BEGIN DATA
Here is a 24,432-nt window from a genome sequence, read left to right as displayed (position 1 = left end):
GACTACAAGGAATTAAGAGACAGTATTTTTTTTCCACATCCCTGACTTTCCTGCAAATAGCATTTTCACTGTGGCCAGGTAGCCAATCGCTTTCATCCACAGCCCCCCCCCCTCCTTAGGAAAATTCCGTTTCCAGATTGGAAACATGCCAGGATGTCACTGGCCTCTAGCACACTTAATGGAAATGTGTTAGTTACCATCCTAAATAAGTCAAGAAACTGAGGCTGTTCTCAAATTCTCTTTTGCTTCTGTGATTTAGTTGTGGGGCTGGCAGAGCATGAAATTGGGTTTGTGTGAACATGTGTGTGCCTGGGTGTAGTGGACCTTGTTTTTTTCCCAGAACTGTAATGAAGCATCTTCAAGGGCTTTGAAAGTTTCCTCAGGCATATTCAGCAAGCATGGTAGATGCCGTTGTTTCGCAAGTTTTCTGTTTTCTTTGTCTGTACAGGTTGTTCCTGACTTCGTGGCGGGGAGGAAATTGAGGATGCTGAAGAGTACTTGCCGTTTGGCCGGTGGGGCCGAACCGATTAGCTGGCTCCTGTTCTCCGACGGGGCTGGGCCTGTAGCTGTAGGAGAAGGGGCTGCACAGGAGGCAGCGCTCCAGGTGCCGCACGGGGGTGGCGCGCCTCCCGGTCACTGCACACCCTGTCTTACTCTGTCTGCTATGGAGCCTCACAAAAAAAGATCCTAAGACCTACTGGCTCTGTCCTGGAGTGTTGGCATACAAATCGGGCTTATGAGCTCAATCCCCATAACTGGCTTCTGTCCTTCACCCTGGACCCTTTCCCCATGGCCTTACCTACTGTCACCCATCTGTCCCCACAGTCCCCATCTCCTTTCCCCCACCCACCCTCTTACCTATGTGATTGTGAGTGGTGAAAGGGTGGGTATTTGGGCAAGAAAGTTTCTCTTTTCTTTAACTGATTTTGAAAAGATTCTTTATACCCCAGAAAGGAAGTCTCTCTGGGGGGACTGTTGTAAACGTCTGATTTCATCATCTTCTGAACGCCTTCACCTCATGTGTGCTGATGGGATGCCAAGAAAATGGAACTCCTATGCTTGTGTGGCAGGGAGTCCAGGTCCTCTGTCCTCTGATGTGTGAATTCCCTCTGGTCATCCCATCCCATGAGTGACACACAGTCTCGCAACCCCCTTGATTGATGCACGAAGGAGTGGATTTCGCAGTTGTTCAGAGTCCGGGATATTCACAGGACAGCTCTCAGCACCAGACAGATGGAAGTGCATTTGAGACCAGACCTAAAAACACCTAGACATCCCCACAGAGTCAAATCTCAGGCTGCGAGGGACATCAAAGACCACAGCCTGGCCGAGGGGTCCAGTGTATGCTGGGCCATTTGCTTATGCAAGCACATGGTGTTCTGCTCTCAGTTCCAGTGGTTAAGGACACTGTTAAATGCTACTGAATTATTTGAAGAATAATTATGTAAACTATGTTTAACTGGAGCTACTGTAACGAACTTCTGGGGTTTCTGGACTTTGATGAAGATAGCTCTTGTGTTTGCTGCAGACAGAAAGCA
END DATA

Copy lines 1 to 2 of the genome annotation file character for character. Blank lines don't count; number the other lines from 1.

Here is a 24,432-nt window from a genome sequence, read left to right as displayed (position 1 = left end):
GACTACAAGGAATTAAGAGACAGTATTTTTTTTCCACATCCCTGACTTTCCTGCAAATAGCATTTTCACTGTGGCCAGGTAGCCAATCGCTTTCATCCACAGCCCCCCCCCCTCCTTAGGAAAATTCCGTTTCCAGATTGGAAACATGCCAGGATGTCACTGGCCTCTAGCACACTTAATGGAAATGTGTTAGTTACCATCCTAAATAAGTCAAGAAACTGAGGCTGTTCTCAAATTCTCTTTTGCTTCTGTGATTTAGTTGTGGGGCTGGCAGAGCATGAAATTGGGTTTGTGTGAACATGTGTGTGCCTGGGTGTAGTGGACCTTGTTTTTTTCCCAGAACTGTAATGAAGCATCTTCAAGGGCTTTGAAAGTTTCCTCAGGCATATTCAGCAAGCATGGTAGATGCCGTTGTTTCGCAAGTTTTCTGTTTTCTTTGTCTGTACAGGTTGTTCCTGACTTCGTGGCGGGGAGGAAATTGAGGATGCTGAAGAGTACTTGCCGTTTGGCCGGTGGGGCCGAACCGATTAGCTGGCTCCTGTTCTCCGACGGGGCTGGGCCTGTAGCTGTAGGAGAAGGGGCTGCACAGGAGGCAGCGCTCCAGGTGCCGCACGGGGGTGGCGCGCCTCCCGGTCACTGCACACCCTGTCTTACTCTGTCTGCTATGGAGCCTCACAAAAAAAGATCCTAAGACCTACTGGCTCTGTCCTGGAGTGTTGGCATACAAATCGGGCTTATGAGCTCAATCCCCATAACTGGCTTCTGTCCTTCACCCTGGACCCTTTCCCCATGGCCTTACCTACTGTCACCCATCTGTCCCCACAGTCCCCATCTCCTTTCCCCCACCCACCCTCTTACCTATGTGATTGTGAGTGGTGAAAGGGTGGGTATTTGGGCAAGAAAGTTTCTCTTTTCTTTAACTGATTTTGAAAAGATTCTTTATACCCCAGAAAGGAAGTCTCTCTGGGGGGACTGTTGTAAACGTCTGATTTCATCATCTTCTGAACGCCTTCACCTCATGTGTGCTGATGGGATGCCAAGAAAATGGAACTCCTATGCTTGTGTGGCAGGGAGTCCAGGTCCTCTGTCCTCTGATGTGTGAATTCCCTCTGGTCATCCCATCCCATGAGTGACACACAGTCTCGCAACCCCCTTGATTGATGCACGAAGGAGTGGATTTCGCAGTTGTTCAGAGTCCGGGATATTCACAGGACAGCTCTCAGCACCAGACAGATGGAAGTGCATTTGAGACCAGACCTAAAAACACCTAGACATCCCCACAGAGTCAAATCTCAGGCTGCGAGGGACATCAAAGACCACAGCCTGGCCGAGGGGTCCAGTGTATGCTGGGCCATTTGCTTATGCAAGCACATGGTGTTCTGCTCTCAGTTCCAGTGGTTAAGGACACTGTTAAATGCTACTGAATTATTTGAAGAATAATTATGTAAACTATGTTTAACTGGAGCTACTGTAACGAACTTCTGGGGTTTCTGGACTTTGATGAAGATAGCTCTTGTGTTTGCTGCAGACAGAAAGCA